"Wash me, and I shall be whiter than snow."—Psalm 51:7.
Dare I say you have most of you heard of a little book which an old divine used constantly to study, and when his friends wondered what there was in the book, he told them that he hoped they would all know and understand it, but that there was not single word in it. When they looked at it, they found that it consisted of only three leaves; the first was black, the second was red, and the third was pure white. The old minister used to gaze upon the black leaf to remind himself of his sinful state by nature, upon the red leaf to call to his remembrance the precious blood of Christ, and upon the white leaf to picture to him the perfect righteousness which God has given to believers through the atoning sacrifice of Jesus Christ his Son.I want you, dear friends, to read this book this evening, and I desire to read it myself. May God the Holy Spirit graciously help us to do so to our profit!I.
Page One; LET US LOOK AT THE BLACK LEAF.There is something about this in the text, for the person who used this prayer said, "Wash me," so he was black and needed to be washed; and the blackness was of such a peculiar kind that a miracle was needed to cleanse it away, so that the one who had been black would become white, and so white that he would be "whiter than snow."If we consider David's case when he wrote this Psalm, we shall see that he was very black. He had committed the horrible sin of adultery, which is so shameful a sin that we can only allude to it with bated breath. It is a sin which involves much unhappiness to others besides the persons who commit it; and it is a sin which, although the guilty ones may repent, cannot be undone. It is altogether a most foul and outrageous crime against God and man, and they who have committed it do indeed need to be washed.
Page Two; But now we must turn to the second leaf, THE BLOOD-RED LEAF OF THE WORDLESS BOOK, which brings to our remembrance the precious blood of Christ.When the sinner cries, "Wash me," there must be some fount of cleansing where he can be washed "whiter than snow." So there is, but there is nothing but the crimson blood of Jesus that can wash out the crimson stain of sin. What is there about Jesus Christ that makes him able to save all who come unto God by him? This is a matter upon which Christians ought to meditate much and often. Try to understand, dear friends, the greatness of the atonement. Live much under the shadow of the cross. For his Father to have to hide his face from him so that he cried in his agony, "My God, my God, why hast thou forsaken me?" must have been a veritable hell to him. This was the tremendous draught of wrath which our Saviour drank for us to its last dregs so that our cup might not have one drop of wrath in it for ever. It must have been a great atonement that was purchased at so great price.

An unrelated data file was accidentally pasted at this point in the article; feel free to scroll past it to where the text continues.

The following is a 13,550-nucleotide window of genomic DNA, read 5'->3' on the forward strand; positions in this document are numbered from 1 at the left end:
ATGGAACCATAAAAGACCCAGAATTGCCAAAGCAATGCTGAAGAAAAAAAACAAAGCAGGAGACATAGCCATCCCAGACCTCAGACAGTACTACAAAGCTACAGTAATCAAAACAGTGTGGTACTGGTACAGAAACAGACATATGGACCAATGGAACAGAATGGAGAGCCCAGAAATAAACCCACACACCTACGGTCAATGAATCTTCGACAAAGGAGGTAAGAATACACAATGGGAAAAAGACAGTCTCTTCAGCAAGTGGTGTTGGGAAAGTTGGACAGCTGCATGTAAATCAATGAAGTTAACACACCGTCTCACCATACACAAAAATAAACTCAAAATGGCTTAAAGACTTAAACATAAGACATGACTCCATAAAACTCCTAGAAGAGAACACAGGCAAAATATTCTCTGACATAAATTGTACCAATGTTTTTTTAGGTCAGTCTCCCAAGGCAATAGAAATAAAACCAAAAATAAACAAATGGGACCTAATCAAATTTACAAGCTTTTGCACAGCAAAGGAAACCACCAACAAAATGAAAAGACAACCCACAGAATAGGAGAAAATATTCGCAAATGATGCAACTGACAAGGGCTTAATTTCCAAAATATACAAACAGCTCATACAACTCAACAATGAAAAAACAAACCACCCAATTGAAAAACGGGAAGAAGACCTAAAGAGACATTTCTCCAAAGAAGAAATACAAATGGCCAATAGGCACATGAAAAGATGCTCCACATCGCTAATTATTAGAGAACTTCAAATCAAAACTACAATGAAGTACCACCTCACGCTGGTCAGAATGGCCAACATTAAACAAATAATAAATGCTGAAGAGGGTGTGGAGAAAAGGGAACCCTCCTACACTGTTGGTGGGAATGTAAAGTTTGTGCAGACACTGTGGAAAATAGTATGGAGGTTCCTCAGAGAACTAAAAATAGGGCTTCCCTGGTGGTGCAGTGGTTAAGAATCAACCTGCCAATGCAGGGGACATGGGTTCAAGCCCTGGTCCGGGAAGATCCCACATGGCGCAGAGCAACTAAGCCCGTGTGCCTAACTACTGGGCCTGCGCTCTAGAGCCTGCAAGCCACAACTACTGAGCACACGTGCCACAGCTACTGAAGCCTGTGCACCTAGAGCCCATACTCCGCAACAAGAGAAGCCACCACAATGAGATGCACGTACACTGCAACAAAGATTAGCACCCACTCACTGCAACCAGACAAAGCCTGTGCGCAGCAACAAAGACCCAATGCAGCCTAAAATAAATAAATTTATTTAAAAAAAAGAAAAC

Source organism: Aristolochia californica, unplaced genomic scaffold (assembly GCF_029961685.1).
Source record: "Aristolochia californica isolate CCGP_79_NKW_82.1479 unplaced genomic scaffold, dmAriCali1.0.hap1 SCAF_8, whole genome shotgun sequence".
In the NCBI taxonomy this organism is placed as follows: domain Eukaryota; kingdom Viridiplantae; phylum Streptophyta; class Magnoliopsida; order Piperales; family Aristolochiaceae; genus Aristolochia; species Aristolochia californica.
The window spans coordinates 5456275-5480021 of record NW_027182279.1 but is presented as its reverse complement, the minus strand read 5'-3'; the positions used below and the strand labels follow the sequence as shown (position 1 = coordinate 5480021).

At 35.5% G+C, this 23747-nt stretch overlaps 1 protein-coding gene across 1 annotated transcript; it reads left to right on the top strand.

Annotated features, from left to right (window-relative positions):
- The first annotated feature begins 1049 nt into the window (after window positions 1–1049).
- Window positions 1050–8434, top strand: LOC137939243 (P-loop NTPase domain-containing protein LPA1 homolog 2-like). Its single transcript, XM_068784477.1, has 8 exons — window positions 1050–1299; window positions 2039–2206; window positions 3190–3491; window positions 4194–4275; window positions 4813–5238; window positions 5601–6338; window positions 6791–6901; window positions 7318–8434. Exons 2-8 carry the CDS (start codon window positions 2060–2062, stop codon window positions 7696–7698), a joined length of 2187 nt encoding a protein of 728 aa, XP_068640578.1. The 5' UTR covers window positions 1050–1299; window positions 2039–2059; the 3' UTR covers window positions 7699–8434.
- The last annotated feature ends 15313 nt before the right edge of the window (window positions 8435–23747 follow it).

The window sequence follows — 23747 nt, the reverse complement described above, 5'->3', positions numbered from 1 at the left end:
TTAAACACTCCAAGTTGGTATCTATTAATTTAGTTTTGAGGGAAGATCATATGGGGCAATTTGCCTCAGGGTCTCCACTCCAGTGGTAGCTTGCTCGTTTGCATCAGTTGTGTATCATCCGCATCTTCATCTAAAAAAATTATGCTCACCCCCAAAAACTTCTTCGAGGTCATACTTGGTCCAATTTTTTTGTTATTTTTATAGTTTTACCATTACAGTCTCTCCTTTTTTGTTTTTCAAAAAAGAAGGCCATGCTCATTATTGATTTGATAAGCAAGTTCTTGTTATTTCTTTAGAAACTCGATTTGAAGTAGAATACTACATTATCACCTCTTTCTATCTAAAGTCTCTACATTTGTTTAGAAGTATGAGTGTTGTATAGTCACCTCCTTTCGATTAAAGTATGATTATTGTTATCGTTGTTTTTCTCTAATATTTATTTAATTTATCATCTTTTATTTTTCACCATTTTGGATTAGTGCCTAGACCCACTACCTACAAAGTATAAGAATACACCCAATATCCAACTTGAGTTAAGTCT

Page Three; This brings me to THE WHITE LEAF OF THE WORDLESS BOOK, which is just as full of instruction as either the black leaf or the red one: "Wash me, and I shall be whiter than snow."What a beautiful sight it was, this morning, when we looked out, and saw the ground all covered with snow! The trees were all robed in silver; yet it is almost an insult to the snow to compare it to silver, for silver at its brightest is not worthy to be compared with the marvelous splendour that was to be seen wherever the trees appeared adorned with beautiful festoons above the earth which was robed in its pure white mantle. If we had taken a piece of what we call white paper, and laid it down upon the surface of newly-fallen snow, it would have seemed quite begrimed in comparison with the spotless snow. This morning's scene at once called the text to my mind: "Wash me, and I shall be whiter than snow." You, O black sinner, if you believe in Jesus, shall not only be washed in his precious blood until you become tolerably clean, but you shall be made white, yea, you shall be "whiter than snow." When we have gazed upon the pure whiteness of the snow before it has become defiled, it has seemed as though there could be nothing whiter. I know that, when I have been among the Alps, and have for hours looked upon the dazzling whiteness of the snow, I have been almost blinded by it. If the snow were to lie long upon the ground, and if the whole earth were to be covered with it, we should soon all be blind. The eyes of man have suffered with his soul through sin, and just as our soul would be unable to bear a sight of the unveiled purity a God, our eyes cannot endure to look upon the wondrous purity of the snow. Yet the sinner, black through sin, when brought under the cleansing power of the blood of Jesus, becomes "whiter than snow."
(Excepts from sermon 3278 "The Wordless Book" January, 11th, 1866 C.H. Spurgeon) Thanks to www.spurgeon.org